A Toronto- and Ottawa-based court reporting company has broken its months-long silence to defend itself against claims that it knowingly overcharged clients that included the Federal Court and the Tax Court of Canada.
ASAP Reporting Services Inc. says that despite its competitors’ allegations, it didn’t intentionally tinker with the number of lines per page on its transcripts in order to overcharge its customers.
ASAP won three Courts Administration Service contracts in a bidding process. Two of the competitors on the bids, Atchison & Denman Court Reporting Services Ltd. and StenoTran Services Inc., filed a complaint to the Canadian International Trade Tribunal arguing the federal body should never have awarded the contracts to ASAP since the company played with margins and number of lines per page to increase the number of pages it charged for.
In response, ASAP now says it was “one of several agencies that inadvertently overcharged for transcripts after an important change to the long-standing format was implemented without announcement.”
Kim Stewart, founder and chief executive officer of ASAP, says the Courts Administration Service suddenly changed its format requirement to 28 lines per page from the traditional 25 lines per page. The new guidelines were buried in a long request for proposal, Stewart says, noting her office missed the changes. ASAP has reimbursed the government in full for the extra pages it charged for, she adds.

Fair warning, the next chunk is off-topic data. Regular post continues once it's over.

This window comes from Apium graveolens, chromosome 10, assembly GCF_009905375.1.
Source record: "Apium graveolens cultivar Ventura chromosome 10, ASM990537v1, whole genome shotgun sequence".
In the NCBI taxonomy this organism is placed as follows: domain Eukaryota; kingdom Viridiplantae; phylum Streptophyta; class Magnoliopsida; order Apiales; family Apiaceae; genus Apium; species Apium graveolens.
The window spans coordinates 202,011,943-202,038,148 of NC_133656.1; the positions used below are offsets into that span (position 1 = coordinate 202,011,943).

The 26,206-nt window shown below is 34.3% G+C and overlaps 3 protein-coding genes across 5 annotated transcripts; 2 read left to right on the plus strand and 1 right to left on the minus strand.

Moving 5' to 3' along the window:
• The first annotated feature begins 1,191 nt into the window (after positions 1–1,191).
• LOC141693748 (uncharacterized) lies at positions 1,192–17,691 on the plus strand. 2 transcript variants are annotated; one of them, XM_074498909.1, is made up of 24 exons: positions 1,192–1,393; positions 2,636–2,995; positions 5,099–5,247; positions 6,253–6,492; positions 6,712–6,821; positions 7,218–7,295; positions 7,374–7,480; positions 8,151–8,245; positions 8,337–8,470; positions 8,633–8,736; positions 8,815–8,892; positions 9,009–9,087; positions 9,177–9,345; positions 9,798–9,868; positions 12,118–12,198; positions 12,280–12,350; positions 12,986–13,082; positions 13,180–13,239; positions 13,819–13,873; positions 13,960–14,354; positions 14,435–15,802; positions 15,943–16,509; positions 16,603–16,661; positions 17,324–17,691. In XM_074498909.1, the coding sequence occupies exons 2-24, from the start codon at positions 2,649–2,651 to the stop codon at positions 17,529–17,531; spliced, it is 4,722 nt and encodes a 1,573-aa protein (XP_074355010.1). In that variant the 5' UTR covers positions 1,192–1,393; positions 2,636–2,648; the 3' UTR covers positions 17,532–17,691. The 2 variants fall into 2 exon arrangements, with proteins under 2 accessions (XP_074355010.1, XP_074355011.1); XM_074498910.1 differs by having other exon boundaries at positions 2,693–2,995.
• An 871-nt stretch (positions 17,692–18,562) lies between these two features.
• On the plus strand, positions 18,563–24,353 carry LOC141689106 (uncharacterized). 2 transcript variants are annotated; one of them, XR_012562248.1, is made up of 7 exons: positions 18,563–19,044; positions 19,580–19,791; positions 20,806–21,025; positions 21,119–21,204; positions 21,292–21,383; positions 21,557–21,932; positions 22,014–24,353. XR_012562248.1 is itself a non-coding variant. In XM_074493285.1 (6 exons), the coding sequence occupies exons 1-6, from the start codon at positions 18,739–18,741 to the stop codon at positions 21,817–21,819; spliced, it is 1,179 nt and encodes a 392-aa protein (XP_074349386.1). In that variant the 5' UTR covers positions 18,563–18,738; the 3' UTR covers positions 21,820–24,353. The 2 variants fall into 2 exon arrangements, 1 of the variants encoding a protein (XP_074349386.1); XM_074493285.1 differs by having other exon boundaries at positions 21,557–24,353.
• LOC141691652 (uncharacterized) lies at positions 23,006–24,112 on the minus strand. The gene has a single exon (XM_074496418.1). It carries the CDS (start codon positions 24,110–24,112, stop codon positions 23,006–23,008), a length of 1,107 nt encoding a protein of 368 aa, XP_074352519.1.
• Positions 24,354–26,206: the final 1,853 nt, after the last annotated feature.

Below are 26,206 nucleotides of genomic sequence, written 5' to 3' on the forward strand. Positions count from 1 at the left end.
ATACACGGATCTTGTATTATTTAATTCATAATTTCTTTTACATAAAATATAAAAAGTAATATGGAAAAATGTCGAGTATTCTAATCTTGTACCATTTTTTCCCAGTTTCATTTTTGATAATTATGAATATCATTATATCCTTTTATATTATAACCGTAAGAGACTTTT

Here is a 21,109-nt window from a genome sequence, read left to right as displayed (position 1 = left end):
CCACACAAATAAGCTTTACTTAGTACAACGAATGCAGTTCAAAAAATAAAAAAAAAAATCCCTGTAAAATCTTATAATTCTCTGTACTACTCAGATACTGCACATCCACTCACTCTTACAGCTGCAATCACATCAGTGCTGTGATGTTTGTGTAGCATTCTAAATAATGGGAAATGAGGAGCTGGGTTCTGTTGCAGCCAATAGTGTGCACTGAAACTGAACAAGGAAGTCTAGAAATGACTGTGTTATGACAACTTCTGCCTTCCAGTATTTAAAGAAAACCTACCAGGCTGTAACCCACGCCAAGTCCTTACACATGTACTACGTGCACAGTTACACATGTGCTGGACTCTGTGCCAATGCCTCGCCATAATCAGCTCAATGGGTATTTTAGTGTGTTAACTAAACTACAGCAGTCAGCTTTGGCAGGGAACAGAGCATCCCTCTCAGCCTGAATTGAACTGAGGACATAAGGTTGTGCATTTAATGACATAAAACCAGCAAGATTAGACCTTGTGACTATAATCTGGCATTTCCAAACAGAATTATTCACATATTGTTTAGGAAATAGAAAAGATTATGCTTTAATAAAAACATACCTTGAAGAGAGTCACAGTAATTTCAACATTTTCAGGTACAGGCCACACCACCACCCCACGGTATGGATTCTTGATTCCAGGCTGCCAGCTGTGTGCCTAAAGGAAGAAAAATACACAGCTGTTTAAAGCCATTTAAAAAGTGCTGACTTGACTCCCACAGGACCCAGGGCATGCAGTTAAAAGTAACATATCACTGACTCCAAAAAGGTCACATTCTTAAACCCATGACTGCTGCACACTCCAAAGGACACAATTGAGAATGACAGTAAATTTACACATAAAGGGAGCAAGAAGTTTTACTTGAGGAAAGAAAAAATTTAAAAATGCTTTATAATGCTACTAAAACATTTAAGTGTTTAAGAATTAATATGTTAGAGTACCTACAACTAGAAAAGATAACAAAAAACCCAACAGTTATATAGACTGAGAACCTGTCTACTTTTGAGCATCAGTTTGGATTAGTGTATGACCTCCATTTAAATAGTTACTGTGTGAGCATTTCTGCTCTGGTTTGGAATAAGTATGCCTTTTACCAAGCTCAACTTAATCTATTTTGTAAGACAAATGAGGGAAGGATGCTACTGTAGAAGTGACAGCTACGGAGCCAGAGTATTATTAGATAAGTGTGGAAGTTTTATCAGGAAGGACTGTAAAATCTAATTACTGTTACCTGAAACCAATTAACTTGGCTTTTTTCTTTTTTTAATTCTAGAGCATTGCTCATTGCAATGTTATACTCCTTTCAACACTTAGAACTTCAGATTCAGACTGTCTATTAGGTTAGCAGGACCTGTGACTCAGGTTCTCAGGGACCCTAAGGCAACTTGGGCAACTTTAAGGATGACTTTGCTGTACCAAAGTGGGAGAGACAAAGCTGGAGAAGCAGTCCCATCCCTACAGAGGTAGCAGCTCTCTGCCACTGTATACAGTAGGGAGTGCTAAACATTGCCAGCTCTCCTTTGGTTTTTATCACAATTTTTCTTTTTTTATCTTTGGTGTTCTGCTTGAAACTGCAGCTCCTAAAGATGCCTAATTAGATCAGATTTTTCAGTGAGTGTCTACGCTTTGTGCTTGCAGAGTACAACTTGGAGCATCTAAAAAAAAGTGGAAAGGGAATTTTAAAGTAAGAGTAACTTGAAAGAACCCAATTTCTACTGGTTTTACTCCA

“When we learned of the error, we asked CAS to cancel our contracts because our bid was based on the old model. The government reasoned that with so many bidders failing to notice the new specs, it would be better to cancel all affected contracts and start the procurement process fresh, giving everyone a chance to rebid on an equal footing,” says Stewart.
In the bid that followed, ASAP came out on top again. That came as a surprise to the complainants who argued the government shouldn’t have renewed the company’s contract given its “previous defaults with Canada.”
“ASAP’s transcripts contained 25 lines per page as opposed to the mandatory technical requirement of 28 lines per page,” their complaint to the trade tribunal reads.
The glitch, whether intentional or not, could mean the courts, law firms, and members of the public have paid more than they should have for requested transcripts of proceedings at the Federal Court and the Tax Court of Canada. Stewart says her firm hired an accountant three months ago to identify and contact parties who were overbilled in order to reimburse them as well.
StenoTran says the Courts Administration Service renewed ASAP’s contract despite being aware of the breaches. In addition, ASAP scored another contract to do transcription work for the trade tribunal, the very body now tasked with deciding whether the Courts Administration Service should have awarded the contracts to the company.
ASAP’s contract with the Courts Administration Service for services in Ottawa and Toronto will run until 2017, according to Stewart. The company won the trade tribunal contract after a bidding process conducted by Public Works and Government Services Canada.